I got this from April 9, 2013 issue of the Nocut News in Korea. The article is in Korean, but I translated for the readers. The Korean version is at http://www.nocutnews.co.kr/Show.asp?IDX=2457474.
It just goes to show that the baby abanonment is not unique to Seoul nor the Baby Box. I have seen many other news articles on how several orphanages have seen a sharp increase in the number of children being admitted to their facilities (they say they were in downward trend until August 2012). What's amazing is that despite the abandunce of data, there are many that still deny that the abandonment is caused by the Special Adoption Law. Not all parts of the law is bad, but a portion of it needs to be revised. Here is an article regarding the abandonment in Daejon and Chung Nam Provice areas.
there has been a sharp increase in the baby abandonment in Daejon City and the
Chung Nam Province areas. In the past
these babies would be put up for adoption, but since the enactment of the
Special Adoption Law in August 2012, there have been many cases of baby
of the key aspects of the Special Adoption Law is the requirement that
birthmothers register their babies in their family registries.
purpose of the law was to enhance birthmothers the chance to raise their own
children and also to provide a way for adoptees to search for their roots, but
the birthmothers are afraid their privacy will be violated because of the
essence the Special Adoption Law has backfired.
April 6 a baby boy who was barely a day old, was discovered in a restroom after
he was born in a hospital in Daejon. Fortunately the baby was discovered early
and was saved, but the baby who lost his mother cried continuously. The police
examined the video images from the CCTV security cameras but could not find the
February 6, there was an incident at a Chung Nam hospital where a teen
birthmother deserted her baby in the hospital and left without notice. The mother of the birthmother was contacted
by the hospital, but the baby’s grandmother did not want the baby. However, she was requested by the police to
locate the birthmother.
February 22, a birthmother in her 20’s was captured by the police and
questioned after killing and discarding her newborn baby.
like these are adding to the ever increasing number of babies being abandoned.
April 8, according to the Central Child Protection Agency, in 2011 there were a
total of 53 cases of child abandonment recorded in Korea. But by the third quarter of 2012, the
abandonment has shot up to 118 cases.
the same time the adoption in Korea has dropped sharply as well.
the Special Adoption Law was enacted, there were 6 to 7 adoptions among 10
abandoned babies, but now it is only 1 to 2 that get adopted in the areas of
Daejon and Chung Nam, clearly showing the sharp decrease in adoption.
experts in the child welfare areas are advocating that a revision is needed in
the Special Adoption Law.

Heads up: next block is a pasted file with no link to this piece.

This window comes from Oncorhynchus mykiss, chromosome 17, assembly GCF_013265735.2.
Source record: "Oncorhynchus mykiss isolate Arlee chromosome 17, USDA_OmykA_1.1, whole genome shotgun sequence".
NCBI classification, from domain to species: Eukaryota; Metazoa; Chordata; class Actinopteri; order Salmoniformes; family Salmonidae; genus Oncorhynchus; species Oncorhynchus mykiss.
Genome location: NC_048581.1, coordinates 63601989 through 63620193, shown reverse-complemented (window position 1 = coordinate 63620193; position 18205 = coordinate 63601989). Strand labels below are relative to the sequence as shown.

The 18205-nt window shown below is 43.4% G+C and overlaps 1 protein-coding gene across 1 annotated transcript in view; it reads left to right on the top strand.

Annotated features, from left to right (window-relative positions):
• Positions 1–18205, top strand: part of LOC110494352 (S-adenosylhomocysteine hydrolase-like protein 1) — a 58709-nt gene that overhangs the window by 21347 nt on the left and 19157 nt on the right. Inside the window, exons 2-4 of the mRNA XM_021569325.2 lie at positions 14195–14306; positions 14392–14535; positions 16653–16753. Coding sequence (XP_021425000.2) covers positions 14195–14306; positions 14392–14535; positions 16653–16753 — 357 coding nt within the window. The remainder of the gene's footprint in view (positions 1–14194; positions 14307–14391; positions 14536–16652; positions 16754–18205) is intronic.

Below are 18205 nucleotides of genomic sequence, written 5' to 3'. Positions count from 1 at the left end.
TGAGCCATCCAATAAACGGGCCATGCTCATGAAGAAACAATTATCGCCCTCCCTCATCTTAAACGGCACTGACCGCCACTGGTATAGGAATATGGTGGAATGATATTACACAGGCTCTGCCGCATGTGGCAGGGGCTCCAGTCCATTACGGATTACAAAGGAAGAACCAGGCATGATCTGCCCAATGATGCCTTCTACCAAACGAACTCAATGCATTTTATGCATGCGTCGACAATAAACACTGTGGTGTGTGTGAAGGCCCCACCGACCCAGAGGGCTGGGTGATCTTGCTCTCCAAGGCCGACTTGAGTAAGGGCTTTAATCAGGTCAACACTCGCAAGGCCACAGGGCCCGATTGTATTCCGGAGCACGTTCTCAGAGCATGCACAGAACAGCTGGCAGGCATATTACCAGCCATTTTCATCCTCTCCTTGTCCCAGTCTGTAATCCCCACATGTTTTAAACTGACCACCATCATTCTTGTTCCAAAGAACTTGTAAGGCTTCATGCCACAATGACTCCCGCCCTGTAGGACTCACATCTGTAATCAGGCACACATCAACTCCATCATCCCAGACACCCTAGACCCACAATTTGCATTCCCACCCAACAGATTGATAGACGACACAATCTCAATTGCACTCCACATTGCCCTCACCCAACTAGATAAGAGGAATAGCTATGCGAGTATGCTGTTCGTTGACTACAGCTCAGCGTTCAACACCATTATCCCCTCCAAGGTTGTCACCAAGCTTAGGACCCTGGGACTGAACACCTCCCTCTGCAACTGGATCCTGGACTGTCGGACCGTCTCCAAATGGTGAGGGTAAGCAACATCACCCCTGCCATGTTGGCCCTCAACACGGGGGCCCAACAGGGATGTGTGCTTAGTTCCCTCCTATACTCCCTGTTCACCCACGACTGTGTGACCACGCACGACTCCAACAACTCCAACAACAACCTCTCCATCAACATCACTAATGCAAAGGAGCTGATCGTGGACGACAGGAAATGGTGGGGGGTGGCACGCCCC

representative in the Daejon branch of the Eastern Welfare Society states, “If
we compare the number of adoptions taking place before and after the law, the
law has resulted in the significant decrease in adoption by 2/3 (67%), if the
birthmothers cannot come to the agencies, the babies will most likely be placed
through illegal, black market types of adoption or abandon the babies, or
choose other harmful methods to rid of their problems.”
also stated that, “To stop the increased abandonment of children and to
discourage other unfavorable outcomes with the children, the Special Adoption
Law must be revised to allow the birthmothers 24 and under to allow their children
to be adopted through the adoption agencies.”
Ministry of Health and Welfare (MOHW) announced yesterday (April 8, 2013) that
they will provide up to 700,000 Won (approximately to $615 as of this writing) to
all the unwed birthmothers to keep their babies for seven days after the
birth. The amount will depend on the
types of care facilities the birthmothers stay.
is definitely a step in the right direction, and hope that this will help the
birthmothers. I encourage MOHW not to
stop there. They should support the
birthmothers even after the seven days, if the birthmothers so choose to keep
their babies, by providing similar amount or more to help take care of their
I have always maintained that for the majority of birthmothers, the issue is
not the cost. The real issue for them is
the pressure and shame they feel from the society that looks down on them. This is exacerbated by the lack of support or
unwillingness to accept the children born out of wedlock by the immediate
families. For these birthmothers no
amount of financial aid would help them as they wish to hide from being disgraced.
efforts should be made by the Korean government to work on to remove negative
stigma against the unwedded birthmothers.
Rather than bashing on adoption, the people opposed to adoption or
against the revision of the law should focus more on changing this aspect of
the Korean culture and they will go much farther and quicker for the cause of
birthmothers. They should not waste time
by speaking against adoption. Why is it
that one has to be killed to make the other survive? Adoption and the rights of birthmothers need
to go hand-in-hand, not against one another.